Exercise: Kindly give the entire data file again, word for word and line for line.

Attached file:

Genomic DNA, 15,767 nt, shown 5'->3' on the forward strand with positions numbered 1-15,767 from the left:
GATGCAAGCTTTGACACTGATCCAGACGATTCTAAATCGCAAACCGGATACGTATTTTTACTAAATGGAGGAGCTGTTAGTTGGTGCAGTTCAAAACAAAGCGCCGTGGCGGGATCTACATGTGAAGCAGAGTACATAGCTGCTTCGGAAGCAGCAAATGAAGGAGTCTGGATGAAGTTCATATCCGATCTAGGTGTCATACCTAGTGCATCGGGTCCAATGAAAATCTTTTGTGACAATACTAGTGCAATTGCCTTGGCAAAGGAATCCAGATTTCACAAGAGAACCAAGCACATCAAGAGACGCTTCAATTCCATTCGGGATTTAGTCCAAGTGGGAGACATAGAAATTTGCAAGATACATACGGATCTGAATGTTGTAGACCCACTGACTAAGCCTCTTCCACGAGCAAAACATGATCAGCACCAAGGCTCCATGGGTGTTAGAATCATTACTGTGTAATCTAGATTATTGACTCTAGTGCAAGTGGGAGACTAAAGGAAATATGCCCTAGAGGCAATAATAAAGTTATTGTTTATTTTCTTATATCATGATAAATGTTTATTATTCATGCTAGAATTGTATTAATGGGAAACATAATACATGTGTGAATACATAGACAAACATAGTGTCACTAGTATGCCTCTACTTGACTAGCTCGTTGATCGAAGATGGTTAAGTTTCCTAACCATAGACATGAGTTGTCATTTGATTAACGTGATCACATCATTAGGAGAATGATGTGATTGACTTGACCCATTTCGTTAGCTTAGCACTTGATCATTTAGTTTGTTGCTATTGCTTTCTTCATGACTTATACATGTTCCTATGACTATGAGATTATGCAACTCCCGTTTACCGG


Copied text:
Genomic DNA, 15,767 nt, shown 5'->3' on the forward strand with positions numbered 1-15,767 from the left:
GATGCAAGCTTTGACACTGATCCAGACGATTCTAAATCGCAAACCGGATACGTATTTTTACTAAATGGAGGAGCTGTTAGTTGGTGCAGTTCAAAACAAAGCGCCGTGGCGGGATCTACATGTGAAGCAGAGTACATAGCTGCTTCGGAAGCAGCAAATGAAGGAGTCTGGATGAAGTTCATATCCGATCTAGGTGTCATACCTAGTGCATCGGGTCCAATGAAAATCTTTTGTGACAATACTAGTGCAATTGCCTTGGCAAAGGAATCCAGATTTCACAAGAGAACCAAGCACATCAAGAGACGCTTCAATTCCATTCGGGATTTAGTCCAAGTGGGAGACATAGAAATTTGCAAGATACATACGGATCTGAATGTTGTAGACCCACTGACTAAGCCTCTTCCACGAGCAAAACATGATCAGCACCAAGGCTCCATGGGTGTTAGAATCATTACTGTGTAATCTAGATTATTGACTCTAGTGCAAGTGGGAGACTAAAGGAAATATGCCCTAGAGGCAATAATAAAGTTATTGTTTATTTTCTTATATCATGATAAATGTTTATTATTCATGCTAGAATTGTATTAATGGGAAACATAATACATGTGTGAATACATAGACAAACATAGTGTCACTAGTATGCCTCTACTTGACTAGCTCGTTGATCGAAGATGGTTAAGTTTCCTAACCATAGACATGAGTTGTCATTTGATTAACGTGATCACATCATTAGGAGAATGATGTGATTGACTTGACCCATTTCGTTAGCTTAGCACTTGATCATTTAGTTTGTTGCTATTGCTTTCTTCATGACTTATACATGTTCCTATGACTATGAGATTATGCAACTCCCGTTTACCGG